President Obama's next executive action may be to expand background checks for some gun buyers—based on whom they're buying from. Obama, who reacted with emotion to the mass shooting at Umpqua Community College and will visit Roseburg, Ore., on Friday, is "seriously considering" new rules that would force private high-volume dealers to perform background checks on potential buyers, according to the Washington Post. Private dealers who sell a certain number of guns each year would also need to get a license. Nine days before the Umpqua shooting, gun-control activists Gabrielle Giffords and her husband, Mark Kelly, visited the White House to repeat their desire to see just such a rule put in place. Officials considered targeting dealers who sell at least 50 guns a year back in 2013, but the plan was ultimately put on ice.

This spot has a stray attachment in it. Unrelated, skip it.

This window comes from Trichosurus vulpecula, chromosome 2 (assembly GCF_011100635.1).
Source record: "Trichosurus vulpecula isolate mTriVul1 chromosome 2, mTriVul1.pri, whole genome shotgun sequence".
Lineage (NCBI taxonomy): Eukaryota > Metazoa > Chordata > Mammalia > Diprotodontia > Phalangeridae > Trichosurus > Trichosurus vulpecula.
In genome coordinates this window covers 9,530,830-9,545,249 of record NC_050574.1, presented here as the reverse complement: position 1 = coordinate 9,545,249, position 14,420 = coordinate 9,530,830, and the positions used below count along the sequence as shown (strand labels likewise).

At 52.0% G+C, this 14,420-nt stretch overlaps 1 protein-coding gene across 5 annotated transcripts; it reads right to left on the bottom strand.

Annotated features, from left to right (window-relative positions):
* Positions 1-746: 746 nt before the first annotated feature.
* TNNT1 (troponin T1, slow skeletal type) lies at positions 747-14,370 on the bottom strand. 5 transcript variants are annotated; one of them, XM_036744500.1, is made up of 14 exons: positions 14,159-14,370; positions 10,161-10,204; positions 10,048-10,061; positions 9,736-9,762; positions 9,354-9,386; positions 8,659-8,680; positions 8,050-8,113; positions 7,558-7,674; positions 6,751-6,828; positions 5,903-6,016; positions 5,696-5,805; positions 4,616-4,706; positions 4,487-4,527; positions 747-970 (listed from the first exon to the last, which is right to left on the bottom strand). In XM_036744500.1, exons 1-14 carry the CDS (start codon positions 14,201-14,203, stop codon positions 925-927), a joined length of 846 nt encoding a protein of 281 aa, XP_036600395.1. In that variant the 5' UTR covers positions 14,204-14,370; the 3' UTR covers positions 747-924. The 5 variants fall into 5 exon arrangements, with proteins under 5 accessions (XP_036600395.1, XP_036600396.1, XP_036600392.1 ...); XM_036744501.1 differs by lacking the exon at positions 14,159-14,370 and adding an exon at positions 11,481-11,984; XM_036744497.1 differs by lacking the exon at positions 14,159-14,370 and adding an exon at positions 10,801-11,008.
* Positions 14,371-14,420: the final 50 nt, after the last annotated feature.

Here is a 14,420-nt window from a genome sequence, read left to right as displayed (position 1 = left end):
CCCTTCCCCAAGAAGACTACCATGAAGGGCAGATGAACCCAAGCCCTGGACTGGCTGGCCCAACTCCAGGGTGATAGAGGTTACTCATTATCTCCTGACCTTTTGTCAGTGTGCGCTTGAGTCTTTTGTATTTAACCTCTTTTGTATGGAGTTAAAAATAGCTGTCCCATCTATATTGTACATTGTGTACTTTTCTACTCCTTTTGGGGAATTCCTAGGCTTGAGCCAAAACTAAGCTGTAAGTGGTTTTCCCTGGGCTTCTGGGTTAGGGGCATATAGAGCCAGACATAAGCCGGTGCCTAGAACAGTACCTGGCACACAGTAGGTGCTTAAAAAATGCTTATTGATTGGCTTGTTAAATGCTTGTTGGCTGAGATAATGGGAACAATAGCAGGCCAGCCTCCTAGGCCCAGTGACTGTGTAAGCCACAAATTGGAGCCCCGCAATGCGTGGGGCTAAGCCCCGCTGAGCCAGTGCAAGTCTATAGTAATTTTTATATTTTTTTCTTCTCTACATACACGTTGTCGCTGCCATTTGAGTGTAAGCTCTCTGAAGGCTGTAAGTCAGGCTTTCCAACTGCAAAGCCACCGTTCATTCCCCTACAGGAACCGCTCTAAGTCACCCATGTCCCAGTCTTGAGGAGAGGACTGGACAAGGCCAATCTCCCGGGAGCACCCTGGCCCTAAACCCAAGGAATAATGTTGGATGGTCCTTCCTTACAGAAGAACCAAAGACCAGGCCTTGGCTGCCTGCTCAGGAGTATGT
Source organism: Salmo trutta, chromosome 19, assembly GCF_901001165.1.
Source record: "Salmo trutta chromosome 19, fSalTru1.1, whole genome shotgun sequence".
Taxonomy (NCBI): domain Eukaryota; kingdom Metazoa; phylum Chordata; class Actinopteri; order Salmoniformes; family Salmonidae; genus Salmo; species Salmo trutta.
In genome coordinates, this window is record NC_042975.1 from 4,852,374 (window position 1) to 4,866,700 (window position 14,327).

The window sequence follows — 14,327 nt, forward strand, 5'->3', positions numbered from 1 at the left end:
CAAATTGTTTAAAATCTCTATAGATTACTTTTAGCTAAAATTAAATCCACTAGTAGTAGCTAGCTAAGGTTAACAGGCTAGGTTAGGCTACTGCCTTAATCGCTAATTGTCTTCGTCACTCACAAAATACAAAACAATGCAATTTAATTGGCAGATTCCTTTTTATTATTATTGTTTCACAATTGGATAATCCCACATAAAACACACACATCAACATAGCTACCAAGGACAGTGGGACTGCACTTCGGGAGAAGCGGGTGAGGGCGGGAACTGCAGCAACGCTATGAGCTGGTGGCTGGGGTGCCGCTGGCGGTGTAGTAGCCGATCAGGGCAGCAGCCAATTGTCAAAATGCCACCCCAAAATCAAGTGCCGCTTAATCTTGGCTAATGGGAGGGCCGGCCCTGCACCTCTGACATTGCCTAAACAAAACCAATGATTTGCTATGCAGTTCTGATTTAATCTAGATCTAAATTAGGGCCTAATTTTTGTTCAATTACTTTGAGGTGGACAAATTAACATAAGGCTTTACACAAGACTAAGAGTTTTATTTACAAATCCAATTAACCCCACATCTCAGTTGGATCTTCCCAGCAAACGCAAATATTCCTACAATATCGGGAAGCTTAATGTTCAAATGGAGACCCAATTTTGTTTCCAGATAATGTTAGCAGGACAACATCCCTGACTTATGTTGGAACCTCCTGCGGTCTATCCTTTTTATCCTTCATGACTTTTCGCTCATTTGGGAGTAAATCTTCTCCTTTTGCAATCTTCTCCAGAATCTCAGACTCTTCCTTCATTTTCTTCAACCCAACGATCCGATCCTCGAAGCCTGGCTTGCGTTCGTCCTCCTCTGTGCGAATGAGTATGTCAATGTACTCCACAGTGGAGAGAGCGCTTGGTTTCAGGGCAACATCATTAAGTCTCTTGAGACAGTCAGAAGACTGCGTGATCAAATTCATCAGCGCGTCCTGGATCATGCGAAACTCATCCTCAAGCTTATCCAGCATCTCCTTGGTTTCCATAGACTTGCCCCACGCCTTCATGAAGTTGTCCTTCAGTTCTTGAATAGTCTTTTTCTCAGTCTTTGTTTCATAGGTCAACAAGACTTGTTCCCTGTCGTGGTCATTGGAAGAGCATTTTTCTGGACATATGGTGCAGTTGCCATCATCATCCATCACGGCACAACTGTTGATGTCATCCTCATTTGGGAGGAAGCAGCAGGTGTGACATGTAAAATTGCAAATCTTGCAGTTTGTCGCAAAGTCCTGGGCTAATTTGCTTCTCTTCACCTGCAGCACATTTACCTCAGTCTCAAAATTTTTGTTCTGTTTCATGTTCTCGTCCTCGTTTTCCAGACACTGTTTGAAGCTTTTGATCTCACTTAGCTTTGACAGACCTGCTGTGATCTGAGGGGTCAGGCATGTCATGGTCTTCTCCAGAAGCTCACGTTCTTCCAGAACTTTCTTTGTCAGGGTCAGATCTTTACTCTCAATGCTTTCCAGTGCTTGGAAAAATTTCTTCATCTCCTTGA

The proposed rule change would clarify the federal statute, which notes anyone "engaged in the business" of dealing firearms needs to obtain a federal license and conduct background checks, except anyone "who makes occasional sales, exchanges, or purchases of firearms for the enhancement of a personal collection or for a hobby, or who sells all or part of his personal collection of firearms." Earlier this week, Hillary Clinton said she would take executive action to change the definition of a gun dealer if elected president, per the Post. A rep for the NRA, however, says the proposed change would "ensnare" a widow selling off her late husband's gun collection, for example. "People who repeatedly sell large volumes of firearms are already covered in the current statute," she says. (Read more Barack Obama stories.)